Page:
Free! Free! Free! I Am Free!

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Founder & Teacher,

I continue listening to The Interesting Narrative of the Life of Olaudah Equiano (1745-1797). In the midst of chapter seven the slave obtains his freedom. It was 1766.

His own description of his ecstasy jolted me into a joyful experience of my own freedom — my stunning manumission from the power of sin to God through the death of Christ. Here is his amazing description of his joy.

My imagination was all rapture as I flew to the Register Office. . . . I could scarcely believe I was awake. Heavens! Who could do justice to my feelings at this moment!

  • Not conquering heroes themselves, in the midst of a triumph
  • Not the tender mother who has just regained her long-lost infant, and presses it to her heart
  • Not the weary hungry mariner, at the sight of the desired friendly port
  • Not the lover, when he once more embraces his beloved mistress, after she had been ravished from his arms!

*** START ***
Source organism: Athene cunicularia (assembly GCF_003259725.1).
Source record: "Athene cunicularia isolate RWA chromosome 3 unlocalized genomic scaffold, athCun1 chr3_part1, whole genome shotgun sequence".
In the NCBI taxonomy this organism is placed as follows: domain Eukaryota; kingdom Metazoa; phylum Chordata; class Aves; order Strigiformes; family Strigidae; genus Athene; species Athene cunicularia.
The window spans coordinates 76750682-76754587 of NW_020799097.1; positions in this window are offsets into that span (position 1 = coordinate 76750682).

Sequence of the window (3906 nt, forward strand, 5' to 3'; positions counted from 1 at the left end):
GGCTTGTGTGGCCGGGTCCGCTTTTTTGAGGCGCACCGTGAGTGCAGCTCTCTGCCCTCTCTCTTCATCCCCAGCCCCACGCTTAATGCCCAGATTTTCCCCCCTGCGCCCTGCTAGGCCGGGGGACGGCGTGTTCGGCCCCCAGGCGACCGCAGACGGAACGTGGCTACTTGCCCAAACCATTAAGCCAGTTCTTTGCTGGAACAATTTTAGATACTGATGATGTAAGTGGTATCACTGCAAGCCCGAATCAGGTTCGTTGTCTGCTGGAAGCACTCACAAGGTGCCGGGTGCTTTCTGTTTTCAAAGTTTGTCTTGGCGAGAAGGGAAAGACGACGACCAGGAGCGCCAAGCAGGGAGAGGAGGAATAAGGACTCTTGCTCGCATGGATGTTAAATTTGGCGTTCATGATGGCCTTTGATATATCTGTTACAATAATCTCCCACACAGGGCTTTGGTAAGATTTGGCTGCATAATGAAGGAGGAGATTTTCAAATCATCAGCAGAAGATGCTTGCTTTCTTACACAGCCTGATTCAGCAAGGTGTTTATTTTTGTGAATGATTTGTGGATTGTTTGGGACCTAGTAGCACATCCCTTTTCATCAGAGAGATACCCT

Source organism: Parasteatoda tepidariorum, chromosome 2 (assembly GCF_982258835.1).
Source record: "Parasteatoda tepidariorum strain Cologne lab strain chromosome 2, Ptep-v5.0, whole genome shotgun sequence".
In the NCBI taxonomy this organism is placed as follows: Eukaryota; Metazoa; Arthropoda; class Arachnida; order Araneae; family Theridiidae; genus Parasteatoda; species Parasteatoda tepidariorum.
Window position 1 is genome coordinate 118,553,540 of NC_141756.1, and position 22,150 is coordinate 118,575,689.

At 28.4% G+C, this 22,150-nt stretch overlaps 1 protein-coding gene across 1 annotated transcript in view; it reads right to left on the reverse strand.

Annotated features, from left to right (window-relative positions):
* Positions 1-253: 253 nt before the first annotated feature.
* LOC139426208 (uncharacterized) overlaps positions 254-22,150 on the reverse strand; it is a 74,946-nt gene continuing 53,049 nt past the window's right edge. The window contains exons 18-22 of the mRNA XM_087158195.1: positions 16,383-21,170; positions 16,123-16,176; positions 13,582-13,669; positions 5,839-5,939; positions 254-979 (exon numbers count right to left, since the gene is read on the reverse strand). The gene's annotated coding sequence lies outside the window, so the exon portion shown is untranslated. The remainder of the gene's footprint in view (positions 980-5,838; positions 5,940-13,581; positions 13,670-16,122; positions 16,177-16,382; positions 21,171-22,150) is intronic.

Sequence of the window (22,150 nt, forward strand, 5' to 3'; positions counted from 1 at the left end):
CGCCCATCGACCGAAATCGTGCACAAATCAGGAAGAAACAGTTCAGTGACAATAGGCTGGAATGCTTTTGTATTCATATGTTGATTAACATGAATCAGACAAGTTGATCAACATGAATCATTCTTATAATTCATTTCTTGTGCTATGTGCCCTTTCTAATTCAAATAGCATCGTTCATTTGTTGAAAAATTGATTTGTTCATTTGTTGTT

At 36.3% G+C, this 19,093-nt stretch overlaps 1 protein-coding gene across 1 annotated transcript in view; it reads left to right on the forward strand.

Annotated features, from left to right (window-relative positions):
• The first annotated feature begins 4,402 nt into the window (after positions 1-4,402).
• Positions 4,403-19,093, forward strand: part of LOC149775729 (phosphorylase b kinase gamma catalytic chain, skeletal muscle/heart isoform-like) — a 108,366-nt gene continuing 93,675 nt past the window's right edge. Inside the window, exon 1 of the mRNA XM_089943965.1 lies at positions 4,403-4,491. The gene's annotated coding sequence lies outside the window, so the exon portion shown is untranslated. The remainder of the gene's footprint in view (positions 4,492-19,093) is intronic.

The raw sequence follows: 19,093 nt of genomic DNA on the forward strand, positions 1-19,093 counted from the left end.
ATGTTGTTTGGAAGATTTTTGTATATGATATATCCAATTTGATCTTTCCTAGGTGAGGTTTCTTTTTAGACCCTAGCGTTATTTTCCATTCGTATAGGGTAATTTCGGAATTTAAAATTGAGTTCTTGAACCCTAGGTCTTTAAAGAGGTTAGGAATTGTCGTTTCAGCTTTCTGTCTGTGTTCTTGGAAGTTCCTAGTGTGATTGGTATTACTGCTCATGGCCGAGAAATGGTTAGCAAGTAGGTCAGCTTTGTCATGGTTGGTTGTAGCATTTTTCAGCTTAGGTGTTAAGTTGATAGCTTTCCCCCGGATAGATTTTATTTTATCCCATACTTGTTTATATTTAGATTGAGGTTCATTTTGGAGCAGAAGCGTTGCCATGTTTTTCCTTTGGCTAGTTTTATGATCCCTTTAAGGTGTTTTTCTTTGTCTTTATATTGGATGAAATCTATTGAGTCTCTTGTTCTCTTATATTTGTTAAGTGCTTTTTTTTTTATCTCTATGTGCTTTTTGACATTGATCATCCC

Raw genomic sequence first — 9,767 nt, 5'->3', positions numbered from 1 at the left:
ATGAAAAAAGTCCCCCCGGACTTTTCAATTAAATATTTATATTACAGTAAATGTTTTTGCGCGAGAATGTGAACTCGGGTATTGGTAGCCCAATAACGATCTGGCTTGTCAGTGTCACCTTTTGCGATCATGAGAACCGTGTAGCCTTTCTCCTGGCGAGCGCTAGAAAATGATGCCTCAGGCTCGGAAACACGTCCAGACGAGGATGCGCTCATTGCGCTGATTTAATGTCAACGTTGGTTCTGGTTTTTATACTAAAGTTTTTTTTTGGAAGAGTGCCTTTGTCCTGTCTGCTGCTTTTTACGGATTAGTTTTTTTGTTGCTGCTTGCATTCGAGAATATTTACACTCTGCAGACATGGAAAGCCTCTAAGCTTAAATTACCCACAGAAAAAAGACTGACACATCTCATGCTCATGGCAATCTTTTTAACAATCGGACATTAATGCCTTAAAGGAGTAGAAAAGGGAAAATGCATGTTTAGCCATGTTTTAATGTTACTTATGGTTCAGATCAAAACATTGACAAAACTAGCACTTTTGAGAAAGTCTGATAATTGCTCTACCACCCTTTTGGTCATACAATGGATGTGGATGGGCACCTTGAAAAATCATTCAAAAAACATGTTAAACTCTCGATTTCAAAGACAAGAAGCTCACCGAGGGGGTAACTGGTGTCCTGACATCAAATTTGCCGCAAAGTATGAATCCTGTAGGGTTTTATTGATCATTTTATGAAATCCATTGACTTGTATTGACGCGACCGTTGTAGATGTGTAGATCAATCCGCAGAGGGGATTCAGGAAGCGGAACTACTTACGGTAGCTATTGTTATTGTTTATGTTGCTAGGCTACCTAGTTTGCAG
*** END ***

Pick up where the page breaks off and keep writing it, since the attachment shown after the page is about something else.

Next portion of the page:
All within my breast was tumult, wildness, and delirium! My feet scarcely touched the ground, for they were winged with joy, and, like Elijah, as he rose to Heaven, they ‘were with lightning sped as I went on.’

Every one I met I told of my happiness, and blazed about the virtue of my amiable master and captain. (Olaudah Equiano. The Interesting Narrative of the Life of Olaudah Equiano, Or Gustavus Vassa, The Africa, Written By Himself [Kindle Locations 1848-1855]).

When I read this, I felt my own amazing freedom. I have never been in human bondage as he was. But I was in worse — the horrible blinding, enslaving, damning power of sin. His amazing joy made me feel what I should feel.

  • “If the Son sets you free, you will be free indeed” (John 8:36).

  • “The law of the Spirit of life has set you free in Christ Jesus from the law of sin and death” (Romans 8:2).

  • “We are not children of the slave but of the free woman” (Galatians 4:31).

  • “For freedom Christ has set us free” (Galatians 5:1).

Think on your former slavery. Think on your freedom. Think on your Liberator (“the amiable virtue of my amiable master and captain”). Then let Olaudah, the former slave, give you words.